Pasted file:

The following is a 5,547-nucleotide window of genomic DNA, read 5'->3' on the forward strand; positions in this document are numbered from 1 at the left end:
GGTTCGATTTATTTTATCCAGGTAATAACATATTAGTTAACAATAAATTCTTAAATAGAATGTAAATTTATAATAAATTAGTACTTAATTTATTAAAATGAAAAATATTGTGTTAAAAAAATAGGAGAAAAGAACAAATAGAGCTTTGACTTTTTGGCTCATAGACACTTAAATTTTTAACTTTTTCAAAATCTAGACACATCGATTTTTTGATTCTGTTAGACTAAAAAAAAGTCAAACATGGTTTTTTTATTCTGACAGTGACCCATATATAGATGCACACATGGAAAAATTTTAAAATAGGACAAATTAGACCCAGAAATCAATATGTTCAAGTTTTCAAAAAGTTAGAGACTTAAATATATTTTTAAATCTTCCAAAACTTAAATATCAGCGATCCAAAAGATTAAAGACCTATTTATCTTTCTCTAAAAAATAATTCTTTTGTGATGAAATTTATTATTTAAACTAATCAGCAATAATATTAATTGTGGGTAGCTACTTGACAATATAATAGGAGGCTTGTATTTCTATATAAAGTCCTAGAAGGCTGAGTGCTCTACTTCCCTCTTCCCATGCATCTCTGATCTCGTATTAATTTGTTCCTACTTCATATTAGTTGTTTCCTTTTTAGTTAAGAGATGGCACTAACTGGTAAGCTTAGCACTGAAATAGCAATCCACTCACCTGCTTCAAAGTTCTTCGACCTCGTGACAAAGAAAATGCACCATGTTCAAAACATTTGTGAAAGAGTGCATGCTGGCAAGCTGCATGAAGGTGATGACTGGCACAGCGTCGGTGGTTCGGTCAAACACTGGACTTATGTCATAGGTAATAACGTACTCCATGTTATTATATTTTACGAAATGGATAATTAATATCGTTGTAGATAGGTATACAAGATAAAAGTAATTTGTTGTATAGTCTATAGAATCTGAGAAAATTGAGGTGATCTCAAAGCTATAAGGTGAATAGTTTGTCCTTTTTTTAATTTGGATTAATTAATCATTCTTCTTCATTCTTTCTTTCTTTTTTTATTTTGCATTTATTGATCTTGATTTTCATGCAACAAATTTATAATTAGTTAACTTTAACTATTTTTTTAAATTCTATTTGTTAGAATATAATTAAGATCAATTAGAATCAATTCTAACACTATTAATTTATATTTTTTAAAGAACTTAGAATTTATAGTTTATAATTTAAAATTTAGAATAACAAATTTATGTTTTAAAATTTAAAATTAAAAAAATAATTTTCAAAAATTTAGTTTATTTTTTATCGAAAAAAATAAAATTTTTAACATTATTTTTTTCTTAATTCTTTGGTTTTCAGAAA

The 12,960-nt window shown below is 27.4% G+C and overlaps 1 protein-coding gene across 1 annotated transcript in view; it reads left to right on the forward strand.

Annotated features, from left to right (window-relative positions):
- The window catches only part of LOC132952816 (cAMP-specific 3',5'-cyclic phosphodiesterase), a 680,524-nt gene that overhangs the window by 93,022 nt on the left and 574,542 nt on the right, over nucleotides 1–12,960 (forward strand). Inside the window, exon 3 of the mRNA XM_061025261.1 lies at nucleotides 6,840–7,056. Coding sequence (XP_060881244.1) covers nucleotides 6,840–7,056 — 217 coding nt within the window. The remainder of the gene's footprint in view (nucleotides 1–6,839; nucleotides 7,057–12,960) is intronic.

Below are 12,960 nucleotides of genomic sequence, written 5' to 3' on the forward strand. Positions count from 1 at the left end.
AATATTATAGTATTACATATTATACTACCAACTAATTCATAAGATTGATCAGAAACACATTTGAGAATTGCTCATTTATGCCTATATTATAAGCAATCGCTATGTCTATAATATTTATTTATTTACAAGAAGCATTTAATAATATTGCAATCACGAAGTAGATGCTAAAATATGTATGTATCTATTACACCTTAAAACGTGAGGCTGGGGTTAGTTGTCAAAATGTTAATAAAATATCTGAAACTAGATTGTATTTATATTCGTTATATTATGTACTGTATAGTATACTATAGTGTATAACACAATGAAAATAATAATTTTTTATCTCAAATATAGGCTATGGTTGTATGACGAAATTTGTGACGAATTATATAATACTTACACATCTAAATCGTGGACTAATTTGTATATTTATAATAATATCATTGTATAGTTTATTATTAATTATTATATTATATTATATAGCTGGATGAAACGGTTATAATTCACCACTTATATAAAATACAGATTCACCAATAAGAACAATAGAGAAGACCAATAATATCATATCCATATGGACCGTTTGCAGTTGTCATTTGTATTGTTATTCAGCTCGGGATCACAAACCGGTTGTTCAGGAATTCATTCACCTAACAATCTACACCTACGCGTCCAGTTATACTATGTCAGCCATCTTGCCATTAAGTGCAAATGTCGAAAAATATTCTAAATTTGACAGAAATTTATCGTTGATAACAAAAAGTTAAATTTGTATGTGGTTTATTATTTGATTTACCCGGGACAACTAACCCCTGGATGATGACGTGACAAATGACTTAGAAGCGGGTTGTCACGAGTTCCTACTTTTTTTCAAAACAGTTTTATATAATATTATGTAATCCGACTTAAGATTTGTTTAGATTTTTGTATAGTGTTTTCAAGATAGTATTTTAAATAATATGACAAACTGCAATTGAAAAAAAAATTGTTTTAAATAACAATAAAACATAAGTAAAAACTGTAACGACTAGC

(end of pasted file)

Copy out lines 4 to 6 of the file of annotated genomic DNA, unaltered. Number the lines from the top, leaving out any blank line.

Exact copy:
Annotated features, from left to right (window-relative positions):
- The window catches only part of LOC132952816 (cAMP-specific 3',5'-cyclic phosphodiesterase), a 680,524-nt gene that overhangs the window by 93,022 nt on the left and 574,542 nt on the right, over nucleotides 1–12,960 (forward strand). Inside the window, exon 3 of the mRNA XM_061025261.1 lies at nucleotides 6,840–7,056. Coding sequence (XP_060881244.1) covers nucleotides 6,840–7,056 — 217 coding nt within the window. The remainder of the gene's footprint in view (nucleotides 1–6,839; nucleotides 7,057–12,960) is intronic.

Below are 12,960 nucleotides of genomic sequence, written 5' to 3' on the forward strand. Positions count from 1 at the left end.